The birth of a baby always brings both losses and gains. These will be different for each person. We usually imagine that a baby will bring only joy and delight. However, in reality it is more complicated. Providing good care for your baby means that you and your partner cannot do some of the things that you were free to do before becoming parents. Mums and dads need to look after each other.

Read more on WWWT - What Were We Thinking! website

WWWT Worksheets/Strategies: Things you say and do to your partner

The things we say and the things we do can have a big effect on our partners, especially after the birth of a baby. It is important to think about the ways in which we express our needs even if tired and grumpy. It is useful to practice giving some feedback to each other about both the good and the bad things that are said or done.

Read more on WWWT - What Were We Thinking! website

WWWT Worksheets/Strategies: Enough sleep

Babies need good sleep as much as they need good nutrition. While asleep, babies rest, grow and develop. Under-slept babies tend to cry more, to be difficult to comfort and difficult to play with, and therefore do not learn well. The baby needs help to learn to sleep for at least two cycles during the day sleeps, to increase the length of night time sleeps, and to have adequate total sleep in twenty-four hours.

Read more on WWWT - What Were We Thinking! website

WWWT Worksheets/Strategies: Your family and your new baby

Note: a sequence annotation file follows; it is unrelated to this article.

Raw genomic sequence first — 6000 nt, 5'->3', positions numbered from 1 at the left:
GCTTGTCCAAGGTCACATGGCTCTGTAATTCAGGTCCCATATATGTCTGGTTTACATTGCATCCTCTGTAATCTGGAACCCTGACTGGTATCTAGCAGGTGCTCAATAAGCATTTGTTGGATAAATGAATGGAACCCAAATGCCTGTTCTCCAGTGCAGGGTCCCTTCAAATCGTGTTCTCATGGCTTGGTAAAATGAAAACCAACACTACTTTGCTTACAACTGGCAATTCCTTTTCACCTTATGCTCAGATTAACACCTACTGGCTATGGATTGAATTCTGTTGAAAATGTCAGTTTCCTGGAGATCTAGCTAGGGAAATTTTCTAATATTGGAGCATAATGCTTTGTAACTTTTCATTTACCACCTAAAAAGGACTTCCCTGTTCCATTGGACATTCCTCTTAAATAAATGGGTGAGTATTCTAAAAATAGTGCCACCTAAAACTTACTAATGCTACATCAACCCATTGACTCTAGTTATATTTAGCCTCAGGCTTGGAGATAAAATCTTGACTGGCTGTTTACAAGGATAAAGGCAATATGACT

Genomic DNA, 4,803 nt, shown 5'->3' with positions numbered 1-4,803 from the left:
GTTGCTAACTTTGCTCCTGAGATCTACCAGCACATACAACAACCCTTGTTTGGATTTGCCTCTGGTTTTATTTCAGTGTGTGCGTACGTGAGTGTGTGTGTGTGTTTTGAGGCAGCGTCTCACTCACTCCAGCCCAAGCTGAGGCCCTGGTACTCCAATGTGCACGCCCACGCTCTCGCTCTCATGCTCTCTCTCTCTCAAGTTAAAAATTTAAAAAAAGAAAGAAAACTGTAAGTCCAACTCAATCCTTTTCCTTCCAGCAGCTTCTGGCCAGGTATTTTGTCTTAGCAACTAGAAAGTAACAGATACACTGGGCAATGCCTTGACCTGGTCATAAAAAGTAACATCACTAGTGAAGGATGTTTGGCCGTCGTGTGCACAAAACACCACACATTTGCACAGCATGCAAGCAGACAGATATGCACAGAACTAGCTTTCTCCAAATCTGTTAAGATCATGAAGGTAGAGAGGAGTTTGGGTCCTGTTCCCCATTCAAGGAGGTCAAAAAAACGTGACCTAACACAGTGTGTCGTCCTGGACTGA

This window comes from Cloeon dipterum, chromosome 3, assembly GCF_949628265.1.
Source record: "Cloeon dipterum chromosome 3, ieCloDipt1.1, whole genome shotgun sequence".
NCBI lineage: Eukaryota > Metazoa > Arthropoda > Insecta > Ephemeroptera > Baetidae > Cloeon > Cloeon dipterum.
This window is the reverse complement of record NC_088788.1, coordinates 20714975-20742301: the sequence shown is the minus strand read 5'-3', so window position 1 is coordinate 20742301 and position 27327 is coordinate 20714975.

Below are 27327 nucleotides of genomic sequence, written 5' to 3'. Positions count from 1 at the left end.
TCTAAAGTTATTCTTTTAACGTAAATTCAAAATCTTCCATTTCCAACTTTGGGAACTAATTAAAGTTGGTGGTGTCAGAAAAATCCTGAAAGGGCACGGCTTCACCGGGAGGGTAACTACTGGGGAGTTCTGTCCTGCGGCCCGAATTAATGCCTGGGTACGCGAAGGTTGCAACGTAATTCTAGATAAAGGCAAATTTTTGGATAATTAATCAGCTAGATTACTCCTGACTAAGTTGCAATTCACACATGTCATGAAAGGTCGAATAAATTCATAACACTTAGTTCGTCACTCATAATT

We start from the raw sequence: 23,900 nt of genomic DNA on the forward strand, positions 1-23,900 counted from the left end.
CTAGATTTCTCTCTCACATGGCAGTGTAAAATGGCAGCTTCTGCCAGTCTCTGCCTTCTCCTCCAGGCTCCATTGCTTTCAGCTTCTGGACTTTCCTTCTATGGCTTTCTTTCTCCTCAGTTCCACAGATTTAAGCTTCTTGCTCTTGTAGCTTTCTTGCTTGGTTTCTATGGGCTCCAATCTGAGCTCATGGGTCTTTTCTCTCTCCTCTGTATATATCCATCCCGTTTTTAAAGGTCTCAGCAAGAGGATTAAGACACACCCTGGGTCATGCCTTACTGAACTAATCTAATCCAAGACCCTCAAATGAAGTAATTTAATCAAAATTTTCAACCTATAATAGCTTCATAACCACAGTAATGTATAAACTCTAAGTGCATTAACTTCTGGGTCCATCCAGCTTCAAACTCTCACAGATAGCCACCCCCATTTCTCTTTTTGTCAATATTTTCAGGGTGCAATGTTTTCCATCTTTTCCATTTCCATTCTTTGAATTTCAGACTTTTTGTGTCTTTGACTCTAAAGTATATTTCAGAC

Everyone is influenced by their family backgrounds. What aspects of your background do you want to repeat and what aspects do you want to leave behind? Babies benefit if their parents can discuss differences respectfully and make adjustments so that a unique new family can grow.

Read more on WWWT - What Were We Thinking! website

WWWT Worksheets/Strategies: Parents workload with a new baby

Tasks become harder to do and take much longer when there is a baby to look after. The unpaid workload is obvious only when it is not done. All couples have to re-negotiate who does what after the baby arrives. The first step is to work out who does what now and the next is to talk about whether you want to arrange things differently. Household tasks and infant care are not usually described as work, but are actually a major, but unpaid, workload. All couples need to develop the skills to discuss the division of the paid and unpaid workload.

Read more on WWWT - What Were We Thinking! website

WWWT Worksheets/Strategies: Understanding baby's crying

A babys crying is very distressing to parents. It is not known why babies sometimes cry for long periods without being easily comforted. However, babies vary in the amount and intensity of crying in their first year. If babies are well fed and are not currently sick, prolonged crying might be related to being over-stimulated and over-tired. If your baby cries for periods of longer than five to ten minutes and your current soothing strategies do not seem help, perhaps your baby needs quietness and sleep.

Read more on WWWT - What Were We Thinking! website

Call us and speak to a Maternal Child Health Nurse for personal advice and guidance.

Need further advice or guidance from our maternal child health nurses?

This information is for your general information and use only and is not intended to be used as medical advice and should not be used to diagnose, treat, cure or prevent any medical condition, nor should it be used for therapeutic purposes.

The information is not a substitute for independent professional advice and should not be used as an alternative to professional health care. If you have a particular medical problem, please consult a healthcare professional.

Except as permitted under the Copyright Act 1968, this publication or any part of it may not be reproduced, altered, adapted, stored and/or distributed in any form or by any means without the prior written permission of Healthdirect Australia.